Elementary teachers said they have stayed away from STEM because they thought they had to find the perfect lesson that had a Science part, Technology part, Engineering part, and Math part to it. Imagine their horror now that they are being told they have to also add an Art and Religion part to their lesson. They throw up their hands and say 'its too hard, I'll stick to the (boring old) textbook lessons'.

I am not anti-Art. I just think Art is already present in creating an engineering design - you don't need to take the results of a science experiment and smear them on paper to make a picture to come up with STEAM. (This is actually a suggestion I got from a STEAM lesson plan)

I think we always need to revert back to our purpose - if we are trying to end up with kids that are literate in Science and Engineering, then we need to get our teachers to understand the goal.  One great suggestion I heard at the conference for increasing our students understanding of STEM subjects: Teach the metric system in elementary school. When you measure, use meters and cm, grams and liters. This small step would give us a leg up.

Wednesday, February 14, 2018

Pinochle Party Flashcards

I stumbled across something quite by accident today. I actually had 7th graders begging me for more time to do flash cards. For Cell Organelle vocab words.

I have had a hard time getting them to study any vocabulary words. They write down what I tell them, and don't study, and then do poorly on the quiz, shrug their shoulders and say 'Oh well. I guess I'm just not good at this'. So I have been on a quest for ways to prove to them that studying DOES matter. We have talked about how to study, and what to do with flash cards. They usually lose them between my room and their locker.

So today, I started out like this. First, a story from my life: 

When I was a kid (in the 1800's, it seems) I lived on a ranch, very rural, I went to a one room school, rode horses every day, etc.  The community when I was a kid would get together for big square dances, and sometimes Pinochle parties. Pinochle is a card game, where two players play against two other players to score points. At a pinochle party (usually called a "card party" where I come from) Several couples would compete as follows:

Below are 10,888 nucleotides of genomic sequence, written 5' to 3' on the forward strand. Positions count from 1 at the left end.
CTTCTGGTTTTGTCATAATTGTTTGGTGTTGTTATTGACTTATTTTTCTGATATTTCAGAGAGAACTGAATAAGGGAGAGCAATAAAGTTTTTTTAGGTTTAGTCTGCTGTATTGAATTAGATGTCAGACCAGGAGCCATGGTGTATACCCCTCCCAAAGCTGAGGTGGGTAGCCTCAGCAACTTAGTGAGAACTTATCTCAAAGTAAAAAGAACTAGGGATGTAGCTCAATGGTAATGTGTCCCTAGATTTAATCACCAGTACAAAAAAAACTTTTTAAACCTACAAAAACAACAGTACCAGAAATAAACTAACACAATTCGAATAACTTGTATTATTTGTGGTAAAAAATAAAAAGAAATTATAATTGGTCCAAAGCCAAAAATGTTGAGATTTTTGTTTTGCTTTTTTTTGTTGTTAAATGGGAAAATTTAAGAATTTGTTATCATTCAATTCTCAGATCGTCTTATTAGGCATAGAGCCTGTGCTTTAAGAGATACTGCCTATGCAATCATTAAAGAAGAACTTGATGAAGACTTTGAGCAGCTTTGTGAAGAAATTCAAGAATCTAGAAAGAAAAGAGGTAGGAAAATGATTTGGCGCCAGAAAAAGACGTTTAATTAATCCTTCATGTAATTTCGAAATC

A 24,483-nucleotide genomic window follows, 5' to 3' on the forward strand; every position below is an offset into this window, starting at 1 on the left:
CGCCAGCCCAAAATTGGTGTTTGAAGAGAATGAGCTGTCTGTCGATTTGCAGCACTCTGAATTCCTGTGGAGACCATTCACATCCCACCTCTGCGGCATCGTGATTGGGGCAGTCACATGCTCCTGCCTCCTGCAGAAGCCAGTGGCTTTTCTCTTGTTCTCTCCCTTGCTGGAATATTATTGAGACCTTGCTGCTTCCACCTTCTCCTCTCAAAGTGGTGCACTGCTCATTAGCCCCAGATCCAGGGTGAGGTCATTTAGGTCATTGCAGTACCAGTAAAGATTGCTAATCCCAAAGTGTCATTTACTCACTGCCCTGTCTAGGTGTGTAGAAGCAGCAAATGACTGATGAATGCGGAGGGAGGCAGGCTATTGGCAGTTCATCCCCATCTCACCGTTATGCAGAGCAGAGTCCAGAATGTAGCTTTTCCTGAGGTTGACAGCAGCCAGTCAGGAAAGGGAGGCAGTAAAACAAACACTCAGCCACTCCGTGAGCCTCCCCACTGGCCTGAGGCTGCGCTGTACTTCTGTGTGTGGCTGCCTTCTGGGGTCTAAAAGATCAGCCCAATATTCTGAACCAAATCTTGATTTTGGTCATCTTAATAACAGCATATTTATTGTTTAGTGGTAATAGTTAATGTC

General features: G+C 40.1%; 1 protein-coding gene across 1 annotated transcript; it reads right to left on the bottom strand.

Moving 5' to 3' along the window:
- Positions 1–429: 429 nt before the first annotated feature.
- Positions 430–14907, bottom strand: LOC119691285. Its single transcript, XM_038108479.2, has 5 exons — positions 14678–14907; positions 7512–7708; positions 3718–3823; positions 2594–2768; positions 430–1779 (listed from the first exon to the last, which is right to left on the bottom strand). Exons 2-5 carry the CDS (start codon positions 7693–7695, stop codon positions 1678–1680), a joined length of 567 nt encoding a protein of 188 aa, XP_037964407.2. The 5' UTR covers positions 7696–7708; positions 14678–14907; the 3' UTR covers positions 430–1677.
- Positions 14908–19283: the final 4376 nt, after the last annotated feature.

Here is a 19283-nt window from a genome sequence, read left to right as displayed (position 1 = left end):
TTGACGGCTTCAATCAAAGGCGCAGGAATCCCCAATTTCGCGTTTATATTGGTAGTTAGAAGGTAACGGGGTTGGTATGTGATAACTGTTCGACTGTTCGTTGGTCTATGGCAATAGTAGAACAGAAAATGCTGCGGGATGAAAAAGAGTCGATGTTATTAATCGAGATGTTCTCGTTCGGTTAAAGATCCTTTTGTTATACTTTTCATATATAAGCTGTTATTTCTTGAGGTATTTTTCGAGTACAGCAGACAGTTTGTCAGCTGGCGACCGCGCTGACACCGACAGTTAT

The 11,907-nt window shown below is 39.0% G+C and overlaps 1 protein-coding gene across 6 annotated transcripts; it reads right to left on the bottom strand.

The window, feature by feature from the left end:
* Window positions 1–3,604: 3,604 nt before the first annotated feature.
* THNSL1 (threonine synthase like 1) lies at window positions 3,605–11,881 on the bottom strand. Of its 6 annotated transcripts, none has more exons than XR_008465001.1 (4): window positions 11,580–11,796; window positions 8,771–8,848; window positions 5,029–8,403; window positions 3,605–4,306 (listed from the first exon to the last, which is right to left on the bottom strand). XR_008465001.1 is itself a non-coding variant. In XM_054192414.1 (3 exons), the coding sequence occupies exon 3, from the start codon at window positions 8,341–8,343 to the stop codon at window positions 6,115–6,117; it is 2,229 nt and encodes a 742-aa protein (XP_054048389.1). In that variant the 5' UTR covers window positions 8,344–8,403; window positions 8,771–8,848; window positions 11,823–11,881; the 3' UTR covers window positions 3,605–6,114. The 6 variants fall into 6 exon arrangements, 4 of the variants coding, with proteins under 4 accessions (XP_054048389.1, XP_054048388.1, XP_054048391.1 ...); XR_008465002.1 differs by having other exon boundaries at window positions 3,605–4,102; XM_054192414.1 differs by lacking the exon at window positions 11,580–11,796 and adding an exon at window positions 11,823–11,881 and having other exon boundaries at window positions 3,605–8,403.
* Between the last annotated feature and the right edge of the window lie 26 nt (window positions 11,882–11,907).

Tables were numbered, 1 2 3 4 up to however many you needed to accommodate the players.

Table 1 is the head table.  After each round, the pair that won would move up to the next table, and the losing pair stays. At the head table, the winner stays, and the losing pair moves to the highest number. So if you played at table 3 and won the round, you would move to table 2. If you won again you moved to table 1. If you won again you would stay put at the head table. The goal is really to be at the head table at the end of the night.

So- I divided my room up into "tables" and numbered them. Each student had a batch of flashcards that we made in class yesterday. Two students per table, ask each other the entire stack of flashcards. After all cards are gone, tally up the number correct - winner moves up.  In case of tie, the pair does rock paper scissors for a quick sudden death match. We played for about 20 minutes, with every student actively engaged, and at the end of the 20 minutes, I was ready to move on. The whole class begged me to keep playing. With vocabulary flash cards. Hmmmm.   I GUESS we could go one more round.....

Tuesday, January 16, 2018

Science Fair Quest

Every year at this time, I am exhausted by pushing 50+ students up a hill trying to get a good Science Fair project out of them. I may have stumbled upon a brilliant solution to this problem. I hate to judge prematurely, but so far I have them racing up the hill without me having to push. My secret?

I gamified the Science Fair.

I teach Middle School Science, one class of 6th, 7th and 8th grade science. The Science Fair is a mandatory major project for 3rd Quarter, and I try to ensure procrastination is not an option by breaking the process down into manageable steps.

Step 1: select a topic- a question you will test, or a problem for which you will engineer a solution
Step 2: preliminary research - determine your research questions, and research topics
Step 3: write a Thesis Statement
Step4: find 3 credible sources - make source cards (MLA format)
Step 5: take notes from your sources on note cards (minimum 3 note cards per source)
Step 6: organize note cards into an outline
Step 7: use your outline to write your research paper